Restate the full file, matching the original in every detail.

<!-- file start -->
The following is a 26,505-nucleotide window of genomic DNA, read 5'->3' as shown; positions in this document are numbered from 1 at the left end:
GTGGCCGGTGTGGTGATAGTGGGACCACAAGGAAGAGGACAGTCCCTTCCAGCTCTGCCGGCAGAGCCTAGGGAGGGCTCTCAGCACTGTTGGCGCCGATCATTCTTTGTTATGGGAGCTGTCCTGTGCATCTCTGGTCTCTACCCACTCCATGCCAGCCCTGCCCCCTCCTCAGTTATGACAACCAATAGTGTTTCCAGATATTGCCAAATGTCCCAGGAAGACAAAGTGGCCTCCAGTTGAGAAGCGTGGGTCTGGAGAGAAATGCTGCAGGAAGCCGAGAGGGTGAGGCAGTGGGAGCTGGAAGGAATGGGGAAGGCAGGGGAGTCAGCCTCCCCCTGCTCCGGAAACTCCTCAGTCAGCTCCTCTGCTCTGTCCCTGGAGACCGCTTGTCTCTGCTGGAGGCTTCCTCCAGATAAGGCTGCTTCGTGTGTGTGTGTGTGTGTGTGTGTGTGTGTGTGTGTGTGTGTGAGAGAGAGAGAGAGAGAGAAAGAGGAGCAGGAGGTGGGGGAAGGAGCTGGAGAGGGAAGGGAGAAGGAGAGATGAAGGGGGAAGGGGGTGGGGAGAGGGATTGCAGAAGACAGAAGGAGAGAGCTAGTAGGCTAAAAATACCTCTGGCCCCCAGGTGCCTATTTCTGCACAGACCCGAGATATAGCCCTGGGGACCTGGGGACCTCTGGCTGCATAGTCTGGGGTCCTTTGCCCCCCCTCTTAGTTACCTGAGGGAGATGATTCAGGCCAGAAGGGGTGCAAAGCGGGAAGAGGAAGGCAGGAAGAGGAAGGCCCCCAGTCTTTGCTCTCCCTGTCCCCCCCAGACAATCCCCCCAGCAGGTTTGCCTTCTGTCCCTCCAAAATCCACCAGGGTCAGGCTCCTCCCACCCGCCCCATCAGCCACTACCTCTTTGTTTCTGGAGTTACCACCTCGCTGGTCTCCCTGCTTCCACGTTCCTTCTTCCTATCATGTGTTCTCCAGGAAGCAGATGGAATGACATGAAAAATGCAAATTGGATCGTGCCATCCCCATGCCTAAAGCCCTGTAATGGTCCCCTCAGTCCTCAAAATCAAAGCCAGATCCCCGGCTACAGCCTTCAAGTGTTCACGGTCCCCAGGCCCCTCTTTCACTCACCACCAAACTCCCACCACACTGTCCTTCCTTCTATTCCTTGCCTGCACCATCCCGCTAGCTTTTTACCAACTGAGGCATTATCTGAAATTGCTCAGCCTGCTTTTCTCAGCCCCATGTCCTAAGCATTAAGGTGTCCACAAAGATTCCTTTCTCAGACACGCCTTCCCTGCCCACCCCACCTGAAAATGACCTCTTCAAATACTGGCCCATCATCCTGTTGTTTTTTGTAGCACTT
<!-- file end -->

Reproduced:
The following is a 26,505-nucleotide window of genomic DNA, read 5'->3' as shown; positions in this document are numbered from 1 at the left end:
GTGGCCGGTGTGGTGATAGTGGGACCACAAGGAAGAGGACAGTCCCTTCCAGCTCTGCCGGCAGAGCCTAGGGAGGGCTCTCAGCACTGTTGGCGCCGATCATTCTTTGTTATGGGAGCTGTCCTGTGCATCTCTGGTCTCTACCCACTCCATGCCAGCCCTGCCCCCTCCTCAGTTATGACAACCAATAGTGTTTCCAGATATTGCCAAATGTCCCAGGAAGACAAAGTGGCCTCCAGTTGAGAAGCGTGGGTCTGGAGAGAAATGCTGCAGGAAGCCGAGAGGGTGAGGCAGTGGGAGCTGGAAGGAATGGGGAAGGCAGGGGAGTCAGCCTCCCCCTGCTCCGGAAACTCCTCAGTCAGCTCCTCTGCTCTGTCCCTGGAGACCGCTTGTCTCTGCTGGAGGCTTCCTCCAGATAAGGCTGCTTCGTGTGTGTGTGTGTGTGTGTGTGTGTGTGTGTGTGTGTGTGTGAGAGAGAGAGAGAGAGAGAAAGAGGAGCAGGAGGTGGGGGAAGGAGCTGGAGAGGGAAGGGAGAAGGAGAGATGAAGGGGGAAGGGGGTGGGGAGAGGGATTGCAGAAGACAGAAGGAGAGAGCTAGTAGGCTAAAAATACCTCTGGCCCCCAGGTGCCTATTTCTGCACAGACCCGAGATATAGCCCTGGGGACCTGGGGACCTCTGGCTGCATAGTCTGGGGTCCTTTGCCCCCCCTCTTAGTTACCTGAGGGAGATGATTCAGGCCAGAAGGGGTGCAAAGCGGGAAGAGGAAGGCAGGAAGAGGAAGGCCCCCAGTCTTTGCTCTCCCTGTCCCCCCCAGACAATCCCCCCAGCAGGTTTGCCTTCTGTCCCTCCAAAATCCACCAGGGTCAGGCTCCTCCCACCCGCCCCATCAGCCACTACCTCTTTGTTTCTGGAGTTACCACCTCGCTGGTCTCCCTGCTTCCACGTTCCTTCTTCCTATCATGTGTTCTCCAGGAAGCAGATGGAATGACATGAAAAATGCAAATTGGATCGTGCCATCCCCATGCCTAAAGCCCTGTAATGGTCCCCTCAGTCCTCAAAATCAAAGCCAGATCCCCGGCTACAGCCTTCAAGTGTTCACGGTCCCCAGGCCCCTCTTTCACTCACCACCAAACTCCCACCACACTGTCCTTCCTTCTATTCCTTGCCTGCACCATCCCGCTAGCTTTTTACCAACTGAGGCATTATCTGAAATTGCTCAGCCTGCTTTTCTCAGCCCCATGTCCTAAGCATTAAGGTGTCCACAAAGATTCCTTTCTCAGACACGCCTTCCCTGCCCACCCCACCTGAAAATGACCTCTTCAAATACTGGCCCATCATCCTGTTGTTTTTTGTAGCACTT